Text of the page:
Some facilities are installing ceiling lifts in bathing areas, which can reduce transfer and overall bathing times. They also eliminate the need for hunting down mobile lifts — a headache that sometimes leads caregivers to cut corners and attempt the dangerous task of manually lifting and transferring residents.
Some resident care products also can pull double-duty, making them more cost-effective and user-friendly. The EHOB WAFFLE Mattress Overlay, for example, is a pressure redistribution product with built-in hand wells that make it easier for staff to transfer and position residents who need more assistance. The product, which costs a healthcare facility roughly $30 and is designed to be discharged with the resident to and from other care settings, allows staff members to grab the hand wells to safely “log roll” the resident on his or her side if a bed bath is needed. Once the resident is positioned on the side, a wedge can be placed to lend additional support while bathing takes place.
Caregivers may also use the WAFFLE product to safely pull up residents and transfer them to a wheelchair or bedside chair. “This mattress lives under the patient, so there's no need to go looking for lifting equipment that's located down the hallway in another part of the facility,” says Kurt Vetters, VP of corporate accounts for EHOB Inc. The resident can be transferred with their own WAFFLE to the bathing area. When accompanied by a gait belt and an appropriate shower chair, this process allows for easier positioning and transferring during and after the bath or shower. “The material can be dried easily and the WAFFLE then goes with the patient back to their room,” Vetters explains.
Baths get a boost
Today, assisted living operators have access to innovative, feature-rich bathing units that emphasize resident and employee safety. Easy access, side-entry baths with built-in transfer devices are just one example. In the past, getting residents into the bath required a separate piece of equipment that lifted them up and over the sides of the bathing unit.
"Today, we offer spas with integrated transfer systems that [negate the need] for independent transfers," says Lee Penner, owner of Penner Patient Care. To further enhance resident and staff safety, the integrated transfer systems on Penner Manufacturing's bathing units transfer residents in and out of the spa at wheelchair-height.
Temperature control is easier than ever, too. “Virtually every bathing system on the market comes equipped with thermoscopic/thermostatic mixing valves to ensure residents will not be subjected to water that's too hot,” assures Anderson of Apollo Bath.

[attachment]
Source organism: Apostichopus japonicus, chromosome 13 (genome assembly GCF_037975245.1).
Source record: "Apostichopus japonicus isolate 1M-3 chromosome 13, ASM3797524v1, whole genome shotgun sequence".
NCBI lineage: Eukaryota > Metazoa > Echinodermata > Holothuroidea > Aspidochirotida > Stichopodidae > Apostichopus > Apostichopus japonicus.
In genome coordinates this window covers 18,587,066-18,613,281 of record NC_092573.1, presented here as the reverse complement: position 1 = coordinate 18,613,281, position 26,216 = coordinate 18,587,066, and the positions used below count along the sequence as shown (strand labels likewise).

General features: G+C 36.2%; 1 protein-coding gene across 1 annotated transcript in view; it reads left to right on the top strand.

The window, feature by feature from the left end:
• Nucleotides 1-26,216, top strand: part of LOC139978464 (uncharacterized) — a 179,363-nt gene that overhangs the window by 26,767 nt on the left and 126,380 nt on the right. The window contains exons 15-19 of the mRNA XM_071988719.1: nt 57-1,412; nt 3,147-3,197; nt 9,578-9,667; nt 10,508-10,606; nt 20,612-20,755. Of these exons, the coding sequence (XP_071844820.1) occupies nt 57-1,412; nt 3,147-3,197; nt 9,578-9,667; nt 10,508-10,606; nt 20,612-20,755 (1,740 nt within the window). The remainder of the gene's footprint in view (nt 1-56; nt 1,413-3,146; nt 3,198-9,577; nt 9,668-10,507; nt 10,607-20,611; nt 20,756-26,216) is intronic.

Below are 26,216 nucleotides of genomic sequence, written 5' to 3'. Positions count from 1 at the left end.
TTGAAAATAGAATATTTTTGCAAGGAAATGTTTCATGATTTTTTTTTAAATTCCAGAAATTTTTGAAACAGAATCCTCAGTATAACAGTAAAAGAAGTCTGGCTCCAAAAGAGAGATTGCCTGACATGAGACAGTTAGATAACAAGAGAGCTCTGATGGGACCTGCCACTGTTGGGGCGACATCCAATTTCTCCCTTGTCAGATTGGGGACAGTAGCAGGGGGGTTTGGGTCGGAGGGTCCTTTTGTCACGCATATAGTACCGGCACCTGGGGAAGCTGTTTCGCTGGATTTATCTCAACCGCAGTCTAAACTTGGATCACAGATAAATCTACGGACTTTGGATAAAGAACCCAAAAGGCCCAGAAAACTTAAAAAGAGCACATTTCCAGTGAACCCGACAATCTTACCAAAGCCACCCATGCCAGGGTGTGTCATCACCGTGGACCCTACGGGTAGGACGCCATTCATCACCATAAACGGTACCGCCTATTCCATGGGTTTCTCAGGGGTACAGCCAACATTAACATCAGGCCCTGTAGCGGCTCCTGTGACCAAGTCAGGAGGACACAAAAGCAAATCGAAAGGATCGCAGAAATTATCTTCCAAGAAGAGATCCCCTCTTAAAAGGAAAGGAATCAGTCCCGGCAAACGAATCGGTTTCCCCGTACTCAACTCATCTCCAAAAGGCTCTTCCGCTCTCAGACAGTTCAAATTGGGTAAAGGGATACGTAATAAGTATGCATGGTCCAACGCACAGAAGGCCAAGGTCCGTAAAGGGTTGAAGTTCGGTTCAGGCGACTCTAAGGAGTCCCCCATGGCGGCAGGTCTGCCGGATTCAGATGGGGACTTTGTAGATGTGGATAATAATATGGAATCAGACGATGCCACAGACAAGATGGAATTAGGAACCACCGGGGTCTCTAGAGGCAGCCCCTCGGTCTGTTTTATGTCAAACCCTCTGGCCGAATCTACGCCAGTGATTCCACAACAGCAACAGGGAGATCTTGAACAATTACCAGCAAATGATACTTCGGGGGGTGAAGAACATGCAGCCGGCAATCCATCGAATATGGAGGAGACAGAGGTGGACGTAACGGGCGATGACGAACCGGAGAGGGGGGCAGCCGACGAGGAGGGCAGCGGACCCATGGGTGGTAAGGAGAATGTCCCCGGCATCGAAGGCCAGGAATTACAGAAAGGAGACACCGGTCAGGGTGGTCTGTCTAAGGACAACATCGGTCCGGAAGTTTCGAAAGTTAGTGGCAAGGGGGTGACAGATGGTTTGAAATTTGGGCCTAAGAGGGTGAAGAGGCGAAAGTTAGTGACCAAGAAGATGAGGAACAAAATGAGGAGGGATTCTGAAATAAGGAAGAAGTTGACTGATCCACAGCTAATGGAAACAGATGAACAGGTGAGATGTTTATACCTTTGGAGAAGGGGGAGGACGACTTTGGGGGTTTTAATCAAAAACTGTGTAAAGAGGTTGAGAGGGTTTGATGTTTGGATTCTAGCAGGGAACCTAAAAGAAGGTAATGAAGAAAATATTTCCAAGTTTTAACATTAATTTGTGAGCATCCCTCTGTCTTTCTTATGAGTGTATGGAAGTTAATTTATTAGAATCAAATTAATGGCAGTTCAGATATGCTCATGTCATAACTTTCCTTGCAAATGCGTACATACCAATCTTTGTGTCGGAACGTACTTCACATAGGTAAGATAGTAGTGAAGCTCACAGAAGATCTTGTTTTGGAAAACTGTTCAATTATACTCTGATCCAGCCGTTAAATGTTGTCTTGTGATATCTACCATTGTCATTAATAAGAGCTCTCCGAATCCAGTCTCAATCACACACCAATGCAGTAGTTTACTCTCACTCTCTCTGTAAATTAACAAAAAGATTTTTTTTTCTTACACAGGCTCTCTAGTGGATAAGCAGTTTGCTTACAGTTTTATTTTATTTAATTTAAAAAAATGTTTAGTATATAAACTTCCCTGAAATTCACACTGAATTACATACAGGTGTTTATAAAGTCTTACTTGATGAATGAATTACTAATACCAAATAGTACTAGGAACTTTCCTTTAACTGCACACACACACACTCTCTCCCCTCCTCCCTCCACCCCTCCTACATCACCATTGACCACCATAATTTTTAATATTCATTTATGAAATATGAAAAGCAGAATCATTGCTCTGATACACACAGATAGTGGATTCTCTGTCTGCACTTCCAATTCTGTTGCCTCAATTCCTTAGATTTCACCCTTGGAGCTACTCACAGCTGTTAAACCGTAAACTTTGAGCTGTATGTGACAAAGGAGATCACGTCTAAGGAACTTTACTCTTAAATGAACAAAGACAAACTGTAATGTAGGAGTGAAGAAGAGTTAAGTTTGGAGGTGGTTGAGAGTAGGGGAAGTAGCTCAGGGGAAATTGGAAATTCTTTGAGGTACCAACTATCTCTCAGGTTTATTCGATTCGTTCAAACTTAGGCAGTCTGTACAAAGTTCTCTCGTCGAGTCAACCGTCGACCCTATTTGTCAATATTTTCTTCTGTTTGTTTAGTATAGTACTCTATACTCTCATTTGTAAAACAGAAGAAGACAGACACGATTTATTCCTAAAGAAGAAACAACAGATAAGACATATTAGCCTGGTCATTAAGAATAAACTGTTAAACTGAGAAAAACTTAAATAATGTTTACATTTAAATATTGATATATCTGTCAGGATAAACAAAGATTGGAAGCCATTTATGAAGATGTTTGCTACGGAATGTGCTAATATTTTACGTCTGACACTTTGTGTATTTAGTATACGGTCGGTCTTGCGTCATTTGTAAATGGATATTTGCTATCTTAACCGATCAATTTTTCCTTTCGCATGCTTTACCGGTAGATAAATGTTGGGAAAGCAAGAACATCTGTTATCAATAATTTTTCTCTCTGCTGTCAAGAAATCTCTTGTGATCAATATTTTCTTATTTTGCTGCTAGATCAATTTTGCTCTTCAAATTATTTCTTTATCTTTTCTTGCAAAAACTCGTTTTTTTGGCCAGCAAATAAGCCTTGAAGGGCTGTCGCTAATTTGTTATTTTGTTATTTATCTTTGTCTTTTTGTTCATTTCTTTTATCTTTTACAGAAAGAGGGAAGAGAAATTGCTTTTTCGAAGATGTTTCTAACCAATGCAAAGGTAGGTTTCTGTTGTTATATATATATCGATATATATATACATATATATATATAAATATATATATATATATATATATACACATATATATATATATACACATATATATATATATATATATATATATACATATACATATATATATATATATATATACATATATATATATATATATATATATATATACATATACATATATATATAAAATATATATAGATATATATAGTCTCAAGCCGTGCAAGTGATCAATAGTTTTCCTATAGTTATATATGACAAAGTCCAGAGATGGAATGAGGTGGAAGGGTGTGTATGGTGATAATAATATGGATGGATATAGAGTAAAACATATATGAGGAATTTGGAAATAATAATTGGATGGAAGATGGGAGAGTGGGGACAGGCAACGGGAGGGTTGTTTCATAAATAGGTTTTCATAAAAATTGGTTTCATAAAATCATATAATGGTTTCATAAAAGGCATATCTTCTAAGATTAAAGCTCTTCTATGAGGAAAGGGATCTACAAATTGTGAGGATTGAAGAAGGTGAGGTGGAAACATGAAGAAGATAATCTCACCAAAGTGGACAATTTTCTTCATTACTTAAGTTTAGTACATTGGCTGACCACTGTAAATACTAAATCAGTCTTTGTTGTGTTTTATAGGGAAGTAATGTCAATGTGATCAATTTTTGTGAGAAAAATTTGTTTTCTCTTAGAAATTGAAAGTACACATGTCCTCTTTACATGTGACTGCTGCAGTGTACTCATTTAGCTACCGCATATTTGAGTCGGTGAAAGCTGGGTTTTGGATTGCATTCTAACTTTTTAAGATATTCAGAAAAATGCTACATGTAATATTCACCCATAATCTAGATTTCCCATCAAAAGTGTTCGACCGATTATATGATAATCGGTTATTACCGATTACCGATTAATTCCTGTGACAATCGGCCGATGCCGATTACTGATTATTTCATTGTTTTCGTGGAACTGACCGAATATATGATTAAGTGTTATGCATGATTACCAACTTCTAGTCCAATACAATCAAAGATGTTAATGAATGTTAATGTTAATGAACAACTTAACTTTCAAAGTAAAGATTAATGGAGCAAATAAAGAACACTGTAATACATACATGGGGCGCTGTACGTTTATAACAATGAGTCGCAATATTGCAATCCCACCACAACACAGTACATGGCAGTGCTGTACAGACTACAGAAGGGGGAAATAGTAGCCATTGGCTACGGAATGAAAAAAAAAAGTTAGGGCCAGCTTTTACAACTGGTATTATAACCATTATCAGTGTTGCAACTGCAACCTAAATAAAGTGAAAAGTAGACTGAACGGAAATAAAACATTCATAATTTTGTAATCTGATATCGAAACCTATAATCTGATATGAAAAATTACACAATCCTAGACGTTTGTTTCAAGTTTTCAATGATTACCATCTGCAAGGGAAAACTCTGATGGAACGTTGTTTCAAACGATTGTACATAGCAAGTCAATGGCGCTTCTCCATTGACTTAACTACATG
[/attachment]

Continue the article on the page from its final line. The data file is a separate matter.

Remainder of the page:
Enhanced infection control and prevention is another key benefit of many bathing systems today. Backflow preventers that reduce the likelihood of water entering the air line when the air blower is turned off aid the process, as do smaller-diameter air lines that allow disinfectants, fresh water and air to do their job better by making greater contact with the surfaces of the lines, Penner explains.
Pipeless baths powered by pipeless jets also make disinfection a snap, Newbould says. Invacare's TheraPure tubs meet demanding hospital-grade requirements of NSF International's Protocol P182, allowing removal of up to 99.9% of bacteria after each bath, he says. For added safety, TheraPure tub seats “are positioned at wheelchair height to make transfers easy from both wheelchairs and lifts.”
Integrated cleaning and disinfection systems that automatically flush whirlpool and air spa lines also are prevalent. Apollo offers a germicidal ultraviolet system with its whirlpool bathing systems, exposing cycling bath water to UV light. [Editor's note: Even with the presence of a UV system, bathing units must be thoroughly cleaned and disinfected after each use.]
Comfort and convenience count, too. Units with autofill features and water reservoirs that keep water warm and ready for the next resident can further shave valuable minutes off each bath, assures Penner. “This is all part of making the bathing areas more comfortable and homelike, and less institutional,” he says. “When bathing is something that residents look forward to, that makes giving a bath more positive and efficient for the caregiver.”